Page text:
Stefan Larsson and Teresa Cerratto Pargman
Stefan Larsson is Associate Professor in Technology and Social Change at Lund University and Teresa Cerratto Pargman is Professor in Human-Computer Interaction at Stockholm University

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The WASP-HS Annual Conference: Taking a Critical Eye on the Everyday Aspects of AI

Published: November 1, 2023

In the past year, the discourse around AI has seemingly gone from having a strong focus on research and innovation, a concern for the more initiated, toward becoming the talk of the town, being present on everybody’s minds and lips. A part of its presence in the daily reporting in the news, the topic of AI development has become the focus of billion-dollar investments with planetary ambitions, as well as heard in conversations at the local falafel stands, but also located at  centre stage in the regulatory European negotiations in Brussels. 

There is no doubt that AI, a specific research field developed by the work of highly qualified researchers studying intelligence in machines, has become a mundane topic of conversation, a set of technologies with a strong everyday impact, where everyone has something to say. 

While this state of affairs opens enormous opportunities for the ordinary citizen to form opinions about AI regarding the fate of ordinary jobs, the future of democracy, human rights, education, or the health sector, among others, it also contributes to much confusion  and, at times, polarised conversations. This is particularly true for conversations where, on the one hand, AI evangelists sell bright, near futures, while others are concerned with apocalyptic, perhaps more distant futures and, at the same time others are preoccupied with the present pressing concerns of discriminatory models trained in energy-guzzling proprietary environments.

For this year’s WASP-HS annual conference AI for Humanity and Society 2023, we therefore seek to address the mundanity of AI specifically, but with a critical eye. Besides being a trademark of the humanities and social sciences, we think criticality is also a stance motivated by the need to disentangle what contemporary AI development means and brings for the citizens, and for us as a society.

Specifically, what should be the main concerns for AI scholars, ranging from economists and lawyers to sociologists and philosophers, to study? What sort of interdisciplinarity is possible, and what sort is most pressing to stimulate? Are the universities, in their traditional and conservative organisation, even fit for the interdisciplinary needs of a mundanely integrated AI in society? Furthermore, what sort of critically needs to be fostered to address what is not in plain sight? By what methods can we study not only explicit discourses of AI but also what is hidden or silenced? By what norms and standards should complex technologies that mirror human structures in all their flaws be governed? By whom and to what end? 

These questions underpin this year’s conference program, and we hope can frame the conversations we would like to have with the community in Malmö this year.

Under the umbrella of “Living with AI – Critical Questions for the Social Sciences and Humanities,” we structured the conference into three main themes:

  • Criticality & AI Studies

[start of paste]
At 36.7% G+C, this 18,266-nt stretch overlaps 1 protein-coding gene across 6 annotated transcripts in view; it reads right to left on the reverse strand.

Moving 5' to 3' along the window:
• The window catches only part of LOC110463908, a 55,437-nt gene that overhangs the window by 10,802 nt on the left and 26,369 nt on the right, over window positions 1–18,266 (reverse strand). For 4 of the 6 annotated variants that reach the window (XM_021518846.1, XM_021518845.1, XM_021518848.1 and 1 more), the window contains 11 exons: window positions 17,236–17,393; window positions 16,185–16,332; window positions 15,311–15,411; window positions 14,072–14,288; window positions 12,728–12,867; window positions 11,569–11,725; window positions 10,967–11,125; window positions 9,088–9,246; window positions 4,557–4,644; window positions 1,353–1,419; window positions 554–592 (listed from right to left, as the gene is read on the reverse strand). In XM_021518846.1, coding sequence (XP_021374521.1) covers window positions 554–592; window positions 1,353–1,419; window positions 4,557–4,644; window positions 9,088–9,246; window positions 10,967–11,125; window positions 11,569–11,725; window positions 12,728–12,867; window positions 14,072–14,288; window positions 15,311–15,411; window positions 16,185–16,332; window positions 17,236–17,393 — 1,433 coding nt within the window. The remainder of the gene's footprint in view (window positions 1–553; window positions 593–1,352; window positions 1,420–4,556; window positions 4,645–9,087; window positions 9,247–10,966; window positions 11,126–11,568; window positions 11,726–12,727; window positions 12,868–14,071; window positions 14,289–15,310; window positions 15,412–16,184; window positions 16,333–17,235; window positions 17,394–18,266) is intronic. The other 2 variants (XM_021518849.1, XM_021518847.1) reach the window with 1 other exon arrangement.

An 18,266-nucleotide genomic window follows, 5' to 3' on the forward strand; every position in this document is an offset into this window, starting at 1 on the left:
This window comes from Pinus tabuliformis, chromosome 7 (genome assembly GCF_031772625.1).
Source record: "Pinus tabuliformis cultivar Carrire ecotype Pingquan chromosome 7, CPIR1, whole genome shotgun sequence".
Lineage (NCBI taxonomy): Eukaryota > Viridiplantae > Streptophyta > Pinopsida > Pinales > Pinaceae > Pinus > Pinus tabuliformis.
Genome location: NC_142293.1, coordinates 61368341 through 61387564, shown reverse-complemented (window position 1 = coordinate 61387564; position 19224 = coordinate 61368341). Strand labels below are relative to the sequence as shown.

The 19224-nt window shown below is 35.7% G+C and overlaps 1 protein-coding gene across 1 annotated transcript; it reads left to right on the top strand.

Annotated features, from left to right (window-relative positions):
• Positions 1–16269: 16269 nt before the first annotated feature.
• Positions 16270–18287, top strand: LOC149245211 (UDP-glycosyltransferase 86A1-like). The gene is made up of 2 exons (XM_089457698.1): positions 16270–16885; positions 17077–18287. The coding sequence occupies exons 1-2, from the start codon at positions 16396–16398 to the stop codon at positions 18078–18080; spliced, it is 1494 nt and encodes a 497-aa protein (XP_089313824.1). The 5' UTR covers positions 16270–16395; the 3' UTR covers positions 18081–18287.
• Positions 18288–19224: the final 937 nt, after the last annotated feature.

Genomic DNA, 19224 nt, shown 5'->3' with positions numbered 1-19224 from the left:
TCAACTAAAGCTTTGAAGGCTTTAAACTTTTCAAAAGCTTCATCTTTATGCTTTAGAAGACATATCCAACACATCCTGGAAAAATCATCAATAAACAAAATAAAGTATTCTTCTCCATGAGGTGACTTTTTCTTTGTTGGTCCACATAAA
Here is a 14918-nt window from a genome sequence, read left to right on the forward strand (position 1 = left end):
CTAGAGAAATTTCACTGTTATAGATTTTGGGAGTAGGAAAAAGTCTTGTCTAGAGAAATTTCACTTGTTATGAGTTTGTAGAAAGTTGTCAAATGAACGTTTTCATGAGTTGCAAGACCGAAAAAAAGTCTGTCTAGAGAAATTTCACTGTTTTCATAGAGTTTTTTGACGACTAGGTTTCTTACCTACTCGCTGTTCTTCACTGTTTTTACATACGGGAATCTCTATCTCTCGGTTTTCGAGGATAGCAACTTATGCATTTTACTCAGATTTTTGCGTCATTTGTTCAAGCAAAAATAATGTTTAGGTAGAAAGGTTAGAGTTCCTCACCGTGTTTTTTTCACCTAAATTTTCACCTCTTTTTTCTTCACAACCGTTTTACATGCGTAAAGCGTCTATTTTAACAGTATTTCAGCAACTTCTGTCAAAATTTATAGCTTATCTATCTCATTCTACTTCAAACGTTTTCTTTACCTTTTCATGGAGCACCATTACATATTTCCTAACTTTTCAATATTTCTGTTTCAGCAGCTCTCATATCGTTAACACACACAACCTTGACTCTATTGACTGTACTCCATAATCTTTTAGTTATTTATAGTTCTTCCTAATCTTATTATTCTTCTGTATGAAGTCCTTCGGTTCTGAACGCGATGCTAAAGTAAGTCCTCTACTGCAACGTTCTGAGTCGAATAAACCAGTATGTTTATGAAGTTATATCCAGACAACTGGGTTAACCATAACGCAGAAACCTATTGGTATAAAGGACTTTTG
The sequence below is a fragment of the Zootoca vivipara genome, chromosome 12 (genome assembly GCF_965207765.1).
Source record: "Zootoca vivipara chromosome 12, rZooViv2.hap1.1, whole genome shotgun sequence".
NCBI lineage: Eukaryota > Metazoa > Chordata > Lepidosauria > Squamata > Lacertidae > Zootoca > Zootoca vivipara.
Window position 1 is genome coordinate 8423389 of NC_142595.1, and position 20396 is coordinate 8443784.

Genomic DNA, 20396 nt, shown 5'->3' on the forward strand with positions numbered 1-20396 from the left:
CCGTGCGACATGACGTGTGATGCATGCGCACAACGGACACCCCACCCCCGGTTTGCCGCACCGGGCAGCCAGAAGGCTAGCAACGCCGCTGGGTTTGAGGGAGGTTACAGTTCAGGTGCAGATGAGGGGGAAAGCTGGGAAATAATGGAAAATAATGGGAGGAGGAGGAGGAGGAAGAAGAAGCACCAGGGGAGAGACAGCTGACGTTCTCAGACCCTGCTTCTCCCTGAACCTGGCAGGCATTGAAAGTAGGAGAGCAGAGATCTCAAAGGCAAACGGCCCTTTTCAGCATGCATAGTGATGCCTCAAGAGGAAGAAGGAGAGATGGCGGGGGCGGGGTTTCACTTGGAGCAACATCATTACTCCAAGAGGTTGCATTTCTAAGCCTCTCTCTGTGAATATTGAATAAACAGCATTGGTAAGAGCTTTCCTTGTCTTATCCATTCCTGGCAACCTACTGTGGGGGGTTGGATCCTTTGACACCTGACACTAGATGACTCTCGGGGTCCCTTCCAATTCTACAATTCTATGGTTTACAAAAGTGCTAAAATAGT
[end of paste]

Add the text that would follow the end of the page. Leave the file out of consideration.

• Norms, Assumptions, and Values
  • Methods and Interdisciplinarity

These themes are addressed in the three keynote presentations and the three-panel discussions. 

We start the conference by addressing the theme of Criticality with Shannon Valor, Professor in the Ethics of Data and AI, University of Edinburgh, who will address Human Prediction and Reflection in AI. The keynote is followed by a panel discussion on Criticality led by Katherine Harrisson, Associate Prof. at Linköping University. 

The keynote by Sofia Ranchordas, WASP-HS Guest Professor in Sociology of Law at Lund University, will address How to be Human Again in the Digital Administrative State and, as such, will introduce us to the topic of Norms, Assumptions, and Values. The keynote is followed by a panel discussion on Norms, Assumptions, and values led by Stefan Larsson, Associate Prof. at Lund University.

The second day of the conference starts with the keynote by Sarah Cook, WASP-HS Guest Professor in AI and Art at Umeå University, which will address What We Can Learn About a World With AI by Looking at What Artists are Doing With Information Systems. The keynote is followed by a panel discussion on Interdisciplinarity led by Teresa Cerratto Pargman, Prof. at Stockholm University, 

In addition, and to stimulate more debate within this research community, we designed a call for pre-conference workshop proposals that was coordinated by Liane Colonna, Assistant Prof at Stockholm University, and Donal Casey, Assistant Professor at Uppsala University. 

The eight selected workshops address topics ranging from the role of trust in AI, surveillance issues, ethical tech cultures, generative AI, and the information landscape to workshops addressing knowledge elicitation, educational implications, and both AI futures as well as implications of AI practices within the cultural heritage sector. 

Overall, it feels an enormous privilege to create a conference program with such a bright and nice group of colleagues to discuss Living with AI from a Critical Stance in the Social Sciences and Humanities.  

We hope to see you on the 14-15 November 2023. 

Come and join us in vibrant Malmö!

Stefan and Teresa

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